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Friday, July 10, 2009

A concept in Facebook security

I have worked with a couple of Facebook apps since the platform was introduced. When working with developers, I have noticed that an explanation of a simple facebook security fundamental is missing. That fundamental concept helps in understanding what is possible and what is not possible very well. You do not have to check the API every time to understand it.
You may have uploaded files to a webserver. Have you noticed that there always needs to be a file upload button in HTML? You cannot automatically upload a file using Javascript. The reason is obvious - certain actions require user permissions in the browser. Unless the user explicitly clicks a button you cannot take some actions.

The Facebook security model has a simple concept like this:

The User Context
Let us take the case of getting a list of the user's friends. This is private information for the user. Therefore, the API call that gets a list of the user's friends needs the user's action to execute.
That is, you CANNOT get a user's friends unless the user is online in Facebook and explicitly clicked a button. If, on the other hand you DO want an app to perform this functionality, of getting a user's friends WITHOUT the user being online (say in the case of a batch job), you need to ask the user for an OFFLINE permission. This permission is not granted by default - it is an extended permission.
Facebook API calls are actually callbacks. When user clicks a button, Facebook sends the request to the third party app's website. That app then calls the facebook API back to get some information. Logically, even though an app is in a different web server, we can view the action from clicking a button, to the application's response as a single thread. This thread has the user's context (in the form of a TEMPORARY session id).
Thus, if you looked at the API call for getting an user's friends it does NOT usually take a input user id. It takes the current session key.
In the absence of a current session key, you can pass in a input user id, but the app needs to have the extended permission.
This applies to most API calls and it is a very easy concept to understand. In effect, Facebook is restricting you from using the Facebook user id as if it is a general database query identifier.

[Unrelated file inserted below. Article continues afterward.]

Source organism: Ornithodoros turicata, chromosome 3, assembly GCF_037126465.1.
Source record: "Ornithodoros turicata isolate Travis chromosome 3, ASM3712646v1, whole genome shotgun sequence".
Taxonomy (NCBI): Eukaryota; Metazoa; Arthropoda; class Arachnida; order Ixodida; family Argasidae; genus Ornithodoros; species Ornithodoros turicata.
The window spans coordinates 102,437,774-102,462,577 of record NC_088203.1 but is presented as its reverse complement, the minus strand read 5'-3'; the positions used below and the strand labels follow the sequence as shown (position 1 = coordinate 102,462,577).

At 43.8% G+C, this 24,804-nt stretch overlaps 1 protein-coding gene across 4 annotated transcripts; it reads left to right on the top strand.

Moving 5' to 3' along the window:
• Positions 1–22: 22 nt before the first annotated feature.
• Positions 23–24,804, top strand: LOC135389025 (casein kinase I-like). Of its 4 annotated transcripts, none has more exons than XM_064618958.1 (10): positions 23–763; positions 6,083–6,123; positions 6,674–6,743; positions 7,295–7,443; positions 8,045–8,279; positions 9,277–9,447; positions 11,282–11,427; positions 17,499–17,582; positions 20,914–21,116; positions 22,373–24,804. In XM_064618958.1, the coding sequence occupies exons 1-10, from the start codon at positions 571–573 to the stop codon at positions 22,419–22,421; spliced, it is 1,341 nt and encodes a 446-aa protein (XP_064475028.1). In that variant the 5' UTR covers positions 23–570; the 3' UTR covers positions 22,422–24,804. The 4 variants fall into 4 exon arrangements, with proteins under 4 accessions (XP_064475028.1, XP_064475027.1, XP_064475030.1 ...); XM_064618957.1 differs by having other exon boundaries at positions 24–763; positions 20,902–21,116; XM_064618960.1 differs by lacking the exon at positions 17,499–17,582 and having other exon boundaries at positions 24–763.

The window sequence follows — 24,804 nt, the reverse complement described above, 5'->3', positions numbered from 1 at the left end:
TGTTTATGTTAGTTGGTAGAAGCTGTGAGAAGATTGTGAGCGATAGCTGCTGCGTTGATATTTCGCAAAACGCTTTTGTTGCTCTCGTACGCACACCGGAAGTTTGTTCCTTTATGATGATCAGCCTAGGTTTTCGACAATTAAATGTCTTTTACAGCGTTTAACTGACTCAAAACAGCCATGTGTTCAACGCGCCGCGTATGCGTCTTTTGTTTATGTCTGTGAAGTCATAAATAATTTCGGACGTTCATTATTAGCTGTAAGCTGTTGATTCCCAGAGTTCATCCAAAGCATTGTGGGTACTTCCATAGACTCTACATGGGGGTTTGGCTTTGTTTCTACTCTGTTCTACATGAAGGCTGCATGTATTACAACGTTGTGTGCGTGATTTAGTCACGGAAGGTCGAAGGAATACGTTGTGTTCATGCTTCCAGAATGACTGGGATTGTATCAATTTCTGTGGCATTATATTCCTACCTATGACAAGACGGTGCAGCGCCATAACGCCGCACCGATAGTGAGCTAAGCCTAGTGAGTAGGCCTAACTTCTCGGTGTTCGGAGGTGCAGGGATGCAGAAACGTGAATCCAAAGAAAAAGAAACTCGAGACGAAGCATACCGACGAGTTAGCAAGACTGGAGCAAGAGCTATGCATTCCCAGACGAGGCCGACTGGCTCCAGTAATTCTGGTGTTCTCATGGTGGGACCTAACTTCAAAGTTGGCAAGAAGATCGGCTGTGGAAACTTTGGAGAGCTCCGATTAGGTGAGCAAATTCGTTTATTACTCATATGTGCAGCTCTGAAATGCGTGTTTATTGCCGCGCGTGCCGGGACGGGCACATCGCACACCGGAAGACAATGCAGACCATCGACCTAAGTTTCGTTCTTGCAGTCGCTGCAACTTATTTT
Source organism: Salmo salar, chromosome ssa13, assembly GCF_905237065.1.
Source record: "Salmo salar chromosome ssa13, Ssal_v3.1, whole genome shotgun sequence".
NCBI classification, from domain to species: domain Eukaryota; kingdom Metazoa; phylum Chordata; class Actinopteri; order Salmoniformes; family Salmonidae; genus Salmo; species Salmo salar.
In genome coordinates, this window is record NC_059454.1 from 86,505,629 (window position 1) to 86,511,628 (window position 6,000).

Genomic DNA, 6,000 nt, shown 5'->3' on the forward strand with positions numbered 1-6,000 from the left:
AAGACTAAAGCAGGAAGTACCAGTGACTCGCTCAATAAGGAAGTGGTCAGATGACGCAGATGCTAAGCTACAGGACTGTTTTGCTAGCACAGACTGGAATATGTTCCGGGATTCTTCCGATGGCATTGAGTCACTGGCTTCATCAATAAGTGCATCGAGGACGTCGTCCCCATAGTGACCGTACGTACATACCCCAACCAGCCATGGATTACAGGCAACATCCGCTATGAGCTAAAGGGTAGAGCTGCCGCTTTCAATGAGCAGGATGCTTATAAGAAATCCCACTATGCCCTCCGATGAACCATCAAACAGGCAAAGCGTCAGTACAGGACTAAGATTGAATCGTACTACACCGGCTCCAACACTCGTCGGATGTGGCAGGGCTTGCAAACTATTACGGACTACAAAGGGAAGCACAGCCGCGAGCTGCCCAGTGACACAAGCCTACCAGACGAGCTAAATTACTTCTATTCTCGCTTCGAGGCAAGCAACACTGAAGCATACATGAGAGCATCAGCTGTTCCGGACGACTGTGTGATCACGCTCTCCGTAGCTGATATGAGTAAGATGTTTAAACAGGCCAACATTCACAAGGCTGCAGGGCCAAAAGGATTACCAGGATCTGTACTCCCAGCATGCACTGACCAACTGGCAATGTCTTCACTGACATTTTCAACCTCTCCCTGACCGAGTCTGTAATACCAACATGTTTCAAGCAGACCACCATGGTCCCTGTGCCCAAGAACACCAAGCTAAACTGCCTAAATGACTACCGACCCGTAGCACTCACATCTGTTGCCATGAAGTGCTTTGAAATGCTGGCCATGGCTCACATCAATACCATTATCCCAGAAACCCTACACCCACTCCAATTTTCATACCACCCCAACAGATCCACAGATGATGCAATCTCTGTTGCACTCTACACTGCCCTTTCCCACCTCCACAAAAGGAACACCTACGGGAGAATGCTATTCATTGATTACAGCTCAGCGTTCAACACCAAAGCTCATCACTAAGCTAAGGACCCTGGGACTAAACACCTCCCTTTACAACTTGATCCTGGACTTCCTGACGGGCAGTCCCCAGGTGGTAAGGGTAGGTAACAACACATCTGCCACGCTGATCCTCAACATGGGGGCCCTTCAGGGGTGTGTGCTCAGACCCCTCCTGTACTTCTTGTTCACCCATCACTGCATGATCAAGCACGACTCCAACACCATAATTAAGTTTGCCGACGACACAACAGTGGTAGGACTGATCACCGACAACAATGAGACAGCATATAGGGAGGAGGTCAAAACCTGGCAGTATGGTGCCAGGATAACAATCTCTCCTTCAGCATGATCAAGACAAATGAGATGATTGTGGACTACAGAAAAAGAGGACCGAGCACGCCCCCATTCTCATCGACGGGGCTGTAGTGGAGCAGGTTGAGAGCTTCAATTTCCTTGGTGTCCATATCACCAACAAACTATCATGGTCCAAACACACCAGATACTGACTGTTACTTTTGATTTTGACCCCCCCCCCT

Let us take an example scenario your client comes to you with: User A visits the application canvas page and schedules a message for all his/her friends. That message should be sent only at midnight of User A's birthday. So the client wants you to store the user's request and then execute a batch job at the scheduled night to send the message to all friends. Can you do this?
The answer is you can't - without extended permissions. When your batch job executes at the middle of the night, it needs to get a list of User A's friends. For that it will call the Freinds.get API above. That API call WILL fail - because you are NOT getting the user's friends in the user's context. The user is neither online nor did they actually execute an action in the facebook app page. So, without the user's context, your call will fail.
Faced with this situation, I have seen developers suggesting workarounds - like storing the user's temporary session key in the database. My advice is GIVE UP! That restriction is there for protecting the users and you should not violate it. If you try to find a loophole, you will keep searching.

Let us consider another scenario - user enters a comment about a movie in the Flixster app. It goes to a moderator, who checks if the comment is appropriate. Then the moderator clicks the approved button - the client now wants the user's comments to be posted in the user's feed. Is this possible?
Again, the answer is no (unless the app has extended permissions). The moderator is NOT the original user. Think about it - would you like it if another user in facebook started posting entries in YOUR feed? You wouldn't. Therefore facebook does not allow (by default) an app to make entries in the feed outside the user's context.
Remember, this is different from the app itself asking you if it can post an entry in your feed. That will be allowed - because the app is still ACTING in the user's context.
Do you see the difference between the above two scenarios?
Let me explain again - let us say you take a Quiz. At the end of the quiz, the app prompts you if it can make the results available in your feed. This is fine, there is no violation of security. That is because the app is still having your session key available. You are online and you click a button. Facebook now allows the app to post an entry in your feed. The reason is because this is NO different from you posting it yourself. There is no extended permission needed for this case beyond the default permissions granted to an app.
What Facebook will NOT allow (without special permissions) is the ability of an app to post an entry to your feed OUTSIDE your user context - such as from a moderator's session.

In other words, Facebook allows apps to perform actions that the user can do when he/she is online. It does not allow apps to perform such actions on an user's network when the user is not online or from another user's session.

So, all that you have to do when a client comes up with a requirementis to ask yourself whether the action is within the user's context. If not, check extended permissions. Ideally an app should not have to operate with extended permissions. That is bad design.
Check out about Facebook's extended permissions here. You will see, for example, that an application can send Notifications when user is offline, but it CANNOT send Emails to user's inbox when user is offline (such as, through a batch process).

More information on Facebook Authorization is here.

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